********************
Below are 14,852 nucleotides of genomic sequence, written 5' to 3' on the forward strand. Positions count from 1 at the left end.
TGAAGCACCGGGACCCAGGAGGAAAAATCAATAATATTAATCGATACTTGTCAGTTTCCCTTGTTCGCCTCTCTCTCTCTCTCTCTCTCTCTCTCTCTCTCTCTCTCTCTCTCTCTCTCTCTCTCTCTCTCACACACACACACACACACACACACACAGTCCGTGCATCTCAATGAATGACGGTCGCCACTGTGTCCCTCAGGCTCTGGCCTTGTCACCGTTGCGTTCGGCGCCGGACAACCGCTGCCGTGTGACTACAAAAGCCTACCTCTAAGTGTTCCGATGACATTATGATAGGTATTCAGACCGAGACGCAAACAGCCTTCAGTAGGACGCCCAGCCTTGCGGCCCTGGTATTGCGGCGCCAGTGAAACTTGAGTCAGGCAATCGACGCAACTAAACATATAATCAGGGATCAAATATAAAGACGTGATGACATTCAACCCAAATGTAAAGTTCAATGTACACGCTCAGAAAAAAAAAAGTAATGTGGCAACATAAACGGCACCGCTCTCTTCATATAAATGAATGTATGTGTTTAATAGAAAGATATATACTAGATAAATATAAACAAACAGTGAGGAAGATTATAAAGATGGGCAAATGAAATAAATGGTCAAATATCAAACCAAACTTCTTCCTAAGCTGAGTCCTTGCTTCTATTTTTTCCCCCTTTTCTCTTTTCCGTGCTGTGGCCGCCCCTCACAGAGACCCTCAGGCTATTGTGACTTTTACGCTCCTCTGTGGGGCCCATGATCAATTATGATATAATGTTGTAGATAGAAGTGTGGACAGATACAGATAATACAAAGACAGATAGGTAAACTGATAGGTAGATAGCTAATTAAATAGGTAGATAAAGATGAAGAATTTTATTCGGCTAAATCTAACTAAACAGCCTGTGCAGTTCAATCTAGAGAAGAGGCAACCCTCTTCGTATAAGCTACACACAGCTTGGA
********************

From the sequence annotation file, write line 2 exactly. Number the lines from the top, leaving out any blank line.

TGAAGCACCGGGACCCAGGAGGAAAAATCAATAATATTAATCGATACTTGTCAGTTTCCCTTGTTCGCCTCTCTCTCTCTCTCTCTCTCTCTCTCTCTCTCTCTCTCTCTCTCTCTCTCTCTCTCTCTCTCACACACACACACACACACACACACACAGTCCGTGCATCTCAATGAATGACGGTCGCCACTGTGTCCCTCAGGCTCTGGCCTTGTCACCGTTGCGTTCGGCGCCGGACAACCGCTGCCGTGTGACTACAAAAGCCTACCTCTAAGTGTTCCGATGACATTATGATAGGTATTCAGACCGAGACGCAAACAGCCTTCAGTAGGACGCCCAGCCTTGCGGCCCTGGTATTGCGGCGCCAGTGAAACTTGAGTCAGGCAATCGACGCAACTAAACATATAATCAGGGATCAAATATAAAGACGTGATGACATTCAACCCAAATGTAAAGTTCAATGTACACGCTCAGAAAAAAAAAAGTAATGTGGCAACATAAACGGCACCGCTCTCTTCATATAAATGAATGTATGTGTTTAATAGAAAGATATATACTAGATAAATATAAACAAACAGTGAGGAAGATTATAAAGATGGGCAAATGAAATAAATGGTCAAATATCAAACCAAACTTCTTCCTAAGCTGAGTCCTTGCTTCTATTTTTTCCCCCTTTTCTCTTTTCCGTGCTGTGGCCGCCCCTCACAGAGACCCTCAGGCTATTGTGACTTTTACGCTCCTCTGTGGGGCCCATGATCAATTATGATATAATGTTGTAGATAGAAGTGTGGACAGATACAGATAATACAAAGACAGATAGGTAAACTGATAGGTAGATAGCTAATTAAATAGGTAGATAAAGATGAAGAATTTTATTCGGCTAAATCTAACTAAACAGCCTGTGCAGTTCAATCTAGAGAAGAGGCAACCCTCTTCGTATAAGCTACACACAGCTTGGA